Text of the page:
The SS Shirala was used to ferry passengers and cargo on scheduled routes to and from India. On 29th June 1918, she started her final voyage. She was bound for Bombay in India and fully loaded with a very mixed cargo that included munitions, ivory, wine, marmalade, lorry parts, spares for model T cars, diamonds and sheets of paper from the Bank of England to be printed as Rupees.

At 17.12pm, on 2 July 1918, the Shirala was four miles northeast of the Owers lightship vessel, when Lohs fired a torpedo, detonating amidships on the port side. Captain E. G. Murray Dickenson gave the order to abandon ship. All 200 passengers survived, but, sadly, eight out of the one hundred crewmen died when cold sea water came flooding into the stoke room, and caused a secondary explosion upon contact with the hot boilers.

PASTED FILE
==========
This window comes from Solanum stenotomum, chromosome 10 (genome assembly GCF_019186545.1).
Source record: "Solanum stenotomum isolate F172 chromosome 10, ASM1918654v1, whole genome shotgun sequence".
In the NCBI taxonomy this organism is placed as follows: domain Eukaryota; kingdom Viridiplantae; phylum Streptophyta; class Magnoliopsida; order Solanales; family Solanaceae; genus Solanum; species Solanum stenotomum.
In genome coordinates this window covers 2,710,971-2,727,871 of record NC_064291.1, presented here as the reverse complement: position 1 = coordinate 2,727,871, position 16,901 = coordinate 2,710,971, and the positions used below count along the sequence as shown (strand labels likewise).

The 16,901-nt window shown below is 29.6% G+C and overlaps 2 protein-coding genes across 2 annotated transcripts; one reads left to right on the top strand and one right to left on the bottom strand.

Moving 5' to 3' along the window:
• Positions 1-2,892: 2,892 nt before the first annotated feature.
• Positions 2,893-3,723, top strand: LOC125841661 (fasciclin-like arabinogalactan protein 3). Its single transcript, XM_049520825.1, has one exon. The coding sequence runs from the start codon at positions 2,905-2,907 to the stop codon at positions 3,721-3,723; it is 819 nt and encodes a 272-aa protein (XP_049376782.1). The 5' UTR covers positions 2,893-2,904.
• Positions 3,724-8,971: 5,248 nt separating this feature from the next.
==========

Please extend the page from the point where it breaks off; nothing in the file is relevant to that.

Lives Lost

  • Abdul Majid. Fireman, Indian Merchant Service.
  • Abdullah Amad Khan. Fireman, Indian Merchant Service.
  • Ahmad Kanji Abdur Rahman. Lascar, Indian Merchant Service.
  • Ali Muhammad Ghulam. Trimmer, Indian Merchant Service.
  • Muhammad Jabbar. Serang, Indian Merchant Service.
  • Naimuddin Saifuddin. Tindal, Indian Merchant Service.
  • Sahibzadah Abdul Ghani. Fireman, Indian Merchant Service.
  • Malcolm Wright, Second Engineer, Mercantile Marine. Husband of Marion Wylie Wright (nee Tannahill) of 65 Marchfield Avenue, Paisley PA3 2QE

The Wreck Today

The wreck today is well dived and a must for all divers. The Shirala is well broken up, and lies in approximately 22 meters (73 feet) of water. There are still brass detonating caps, marmalade jars and wine bottles scattered in the sand amongst aircraft bombs and lorry parts. Visibility is typically 4 to 9 meters.